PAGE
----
What do you think? Should books be featured in teen magazines more? Or do you think they are and I’ve just not seen the right ones? Do any of you write YA reviews for magazines?

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13 thoughts on “We Need to Talk About… promoting books to teens #Discussion

  1. I don’t read teen magazines anymore, but I don’t remember reading one single article featuring books when I was a teenager myself. I think most teens use the Internet now, so you have a better chance of finding your audience here, but I find it sad that old means of advert and communication simply ‘forget’ about the importance of reminding teens that reading is cool and actually fun. All I see is clothes, make up and safe sex advice. This being said, I haven’t seen a teenager holding a magazine in ages.

    • So true. Other than being a teenager myself (mannnny moons ago), I don’t really have any insight into what teenage girls like, so while I was writing this I asked my friend who has a 12 year old daughter if she reads any magazines and she said no, never has. I guess it’s just not a thing any more.

      But then, there are still 3 or so big teen mags aimed at girls going and all they seem to have in them are sex and make-up advice, and agony pages. I really think there’s a place for books in them!

      Or maybe, there should just be a magazine for all the YA fangirls out there, teens or not. I would buy it, obviously. LOL.

      • I feel old now. I loved reading magazines when I was a teenager!
        I’d buy it too! I am so tired of reading the same things over and over again in magazines.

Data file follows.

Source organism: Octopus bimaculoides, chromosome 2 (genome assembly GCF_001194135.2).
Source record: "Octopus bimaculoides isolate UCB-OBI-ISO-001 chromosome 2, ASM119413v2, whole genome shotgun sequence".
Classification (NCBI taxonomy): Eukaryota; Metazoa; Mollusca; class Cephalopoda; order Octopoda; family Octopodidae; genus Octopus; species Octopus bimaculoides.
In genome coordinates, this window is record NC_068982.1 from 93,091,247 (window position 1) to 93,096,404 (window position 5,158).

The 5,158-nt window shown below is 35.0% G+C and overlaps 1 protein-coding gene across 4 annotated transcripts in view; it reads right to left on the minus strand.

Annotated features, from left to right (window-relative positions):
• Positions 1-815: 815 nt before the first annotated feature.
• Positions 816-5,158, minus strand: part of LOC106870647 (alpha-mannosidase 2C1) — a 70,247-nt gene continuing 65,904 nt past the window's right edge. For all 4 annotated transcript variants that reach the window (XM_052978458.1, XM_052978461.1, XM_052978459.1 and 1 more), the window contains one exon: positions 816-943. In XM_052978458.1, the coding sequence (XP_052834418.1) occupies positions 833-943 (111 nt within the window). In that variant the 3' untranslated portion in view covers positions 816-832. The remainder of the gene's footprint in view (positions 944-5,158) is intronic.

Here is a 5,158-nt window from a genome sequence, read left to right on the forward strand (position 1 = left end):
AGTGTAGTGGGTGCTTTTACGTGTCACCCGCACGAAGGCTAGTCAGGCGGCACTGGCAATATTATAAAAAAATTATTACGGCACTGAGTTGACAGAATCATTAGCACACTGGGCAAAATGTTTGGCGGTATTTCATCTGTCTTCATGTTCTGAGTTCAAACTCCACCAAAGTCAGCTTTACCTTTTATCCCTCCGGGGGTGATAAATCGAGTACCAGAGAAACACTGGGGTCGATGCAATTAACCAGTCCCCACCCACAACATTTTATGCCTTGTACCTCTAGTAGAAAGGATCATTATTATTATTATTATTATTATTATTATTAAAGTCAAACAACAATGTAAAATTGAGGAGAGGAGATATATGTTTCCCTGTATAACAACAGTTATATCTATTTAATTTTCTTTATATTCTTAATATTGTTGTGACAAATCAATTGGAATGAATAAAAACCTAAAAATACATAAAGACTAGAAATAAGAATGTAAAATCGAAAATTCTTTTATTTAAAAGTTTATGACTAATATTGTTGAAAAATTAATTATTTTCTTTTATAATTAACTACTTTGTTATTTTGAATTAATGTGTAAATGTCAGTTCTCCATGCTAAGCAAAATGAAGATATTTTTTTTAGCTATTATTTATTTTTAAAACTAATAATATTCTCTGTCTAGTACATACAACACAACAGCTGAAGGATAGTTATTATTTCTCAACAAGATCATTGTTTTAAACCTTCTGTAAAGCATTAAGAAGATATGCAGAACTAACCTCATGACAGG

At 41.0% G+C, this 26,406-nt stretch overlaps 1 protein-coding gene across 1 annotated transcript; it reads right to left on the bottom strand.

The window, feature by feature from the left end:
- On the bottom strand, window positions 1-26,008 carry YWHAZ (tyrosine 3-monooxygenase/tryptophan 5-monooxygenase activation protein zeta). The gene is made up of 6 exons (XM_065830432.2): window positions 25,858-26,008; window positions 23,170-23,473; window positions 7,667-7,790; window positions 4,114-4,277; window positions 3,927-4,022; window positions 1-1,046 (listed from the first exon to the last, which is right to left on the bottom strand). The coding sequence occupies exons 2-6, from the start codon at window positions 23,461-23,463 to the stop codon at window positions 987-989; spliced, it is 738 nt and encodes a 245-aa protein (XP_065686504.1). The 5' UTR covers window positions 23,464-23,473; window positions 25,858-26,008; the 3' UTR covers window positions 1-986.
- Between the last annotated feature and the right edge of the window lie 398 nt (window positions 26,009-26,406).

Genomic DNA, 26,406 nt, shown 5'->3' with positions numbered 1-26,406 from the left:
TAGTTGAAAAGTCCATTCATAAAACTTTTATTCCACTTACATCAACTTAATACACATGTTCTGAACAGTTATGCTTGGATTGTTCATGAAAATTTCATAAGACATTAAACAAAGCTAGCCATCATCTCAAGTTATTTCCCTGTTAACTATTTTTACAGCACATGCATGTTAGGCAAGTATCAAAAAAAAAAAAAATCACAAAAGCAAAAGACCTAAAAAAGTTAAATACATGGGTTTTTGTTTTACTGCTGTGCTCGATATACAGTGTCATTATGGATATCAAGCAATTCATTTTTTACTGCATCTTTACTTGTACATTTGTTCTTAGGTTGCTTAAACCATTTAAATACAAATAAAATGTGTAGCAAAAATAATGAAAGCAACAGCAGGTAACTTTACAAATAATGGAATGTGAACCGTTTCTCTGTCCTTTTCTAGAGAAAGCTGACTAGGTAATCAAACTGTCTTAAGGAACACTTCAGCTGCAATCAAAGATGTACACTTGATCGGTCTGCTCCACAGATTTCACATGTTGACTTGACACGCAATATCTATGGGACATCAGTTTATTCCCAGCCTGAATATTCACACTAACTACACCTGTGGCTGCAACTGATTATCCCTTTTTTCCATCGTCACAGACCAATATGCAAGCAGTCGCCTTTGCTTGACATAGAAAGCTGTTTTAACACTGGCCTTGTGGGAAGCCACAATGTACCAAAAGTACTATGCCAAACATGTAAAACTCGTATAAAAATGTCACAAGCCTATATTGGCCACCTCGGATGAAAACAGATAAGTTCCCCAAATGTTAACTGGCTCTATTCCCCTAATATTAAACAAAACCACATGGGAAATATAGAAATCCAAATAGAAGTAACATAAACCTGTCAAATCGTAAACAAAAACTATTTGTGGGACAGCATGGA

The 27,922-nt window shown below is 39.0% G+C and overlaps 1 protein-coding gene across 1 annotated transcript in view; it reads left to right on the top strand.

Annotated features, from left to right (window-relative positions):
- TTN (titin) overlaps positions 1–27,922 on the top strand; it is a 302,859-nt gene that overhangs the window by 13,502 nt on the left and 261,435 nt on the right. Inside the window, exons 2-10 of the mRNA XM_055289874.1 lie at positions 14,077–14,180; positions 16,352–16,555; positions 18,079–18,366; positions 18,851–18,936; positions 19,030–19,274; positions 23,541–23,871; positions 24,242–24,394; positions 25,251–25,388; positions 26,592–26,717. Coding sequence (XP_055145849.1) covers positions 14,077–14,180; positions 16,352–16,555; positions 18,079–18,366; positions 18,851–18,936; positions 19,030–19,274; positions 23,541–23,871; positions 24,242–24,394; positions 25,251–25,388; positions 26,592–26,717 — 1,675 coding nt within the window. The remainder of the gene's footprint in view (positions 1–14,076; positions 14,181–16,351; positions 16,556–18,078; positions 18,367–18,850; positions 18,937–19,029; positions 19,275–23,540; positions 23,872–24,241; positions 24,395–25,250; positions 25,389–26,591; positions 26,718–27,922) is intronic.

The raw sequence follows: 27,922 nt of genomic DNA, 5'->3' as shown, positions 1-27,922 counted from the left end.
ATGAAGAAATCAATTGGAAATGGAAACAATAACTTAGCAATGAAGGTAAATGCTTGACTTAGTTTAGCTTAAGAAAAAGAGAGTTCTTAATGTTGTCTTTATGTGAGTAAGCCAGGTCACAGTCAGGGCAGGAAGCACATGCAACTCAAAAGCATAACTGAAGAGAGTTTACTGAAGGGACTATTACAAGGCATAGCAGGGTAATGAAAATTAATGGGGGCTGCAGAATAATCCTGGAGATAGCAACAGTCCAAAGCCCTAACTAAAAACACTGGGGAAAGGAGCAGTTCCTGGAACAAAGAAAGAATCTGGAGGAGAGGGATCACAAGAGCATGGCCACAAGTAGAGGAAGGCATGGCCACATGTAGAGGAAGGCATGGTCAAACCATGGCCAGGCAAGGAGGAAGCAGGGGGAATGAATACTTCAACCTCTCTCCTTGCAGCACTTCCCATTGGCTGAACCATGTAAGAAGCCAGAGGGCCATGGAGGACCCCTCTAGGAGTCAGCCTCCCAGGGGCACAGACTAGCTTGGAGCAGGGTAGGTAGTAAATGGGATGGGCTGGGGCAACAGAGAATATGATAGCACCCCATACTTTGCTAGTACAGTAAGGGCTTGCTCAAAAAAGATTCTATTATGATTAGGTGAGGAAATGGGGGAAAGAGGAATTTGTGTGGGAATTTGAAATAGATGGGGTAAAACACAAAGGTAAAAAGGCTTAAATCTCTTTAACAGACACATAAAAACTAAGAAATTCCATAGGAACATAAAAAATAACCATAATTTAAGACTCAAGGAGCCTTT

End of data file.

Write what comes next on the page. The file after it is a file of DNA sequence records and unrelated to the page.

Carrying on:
2. When I was in middle school I used to read a (pre-?) teen magazine (although I can’t remember its name) that had a section of book recommendations in each issue. I know I read at least a couple of the suggestions, and that was when I was only a casual reader. I’m surprised that other teen magazines don’t have book recommendation sections, because that was one of my favorite parts!

    Although maybe I shouldn’t be surprised. Reading was never “cool,” especially not in middle school and high school. It seems like the point of a lot of teen magazines is teaching girls how to be “cool,” so they ignore a lot of things that have been labelled “uncool” even if those labels are arbitrary. It probably has something to do with the fact that print magazines don’t have as much power as they used to, so they’re afraid to do anything that might make their readers think they’re irrelevant. It’s a shame, though. There are so many amazing teen and young adult books out there! I wish there wasn’t such a stigma around reading.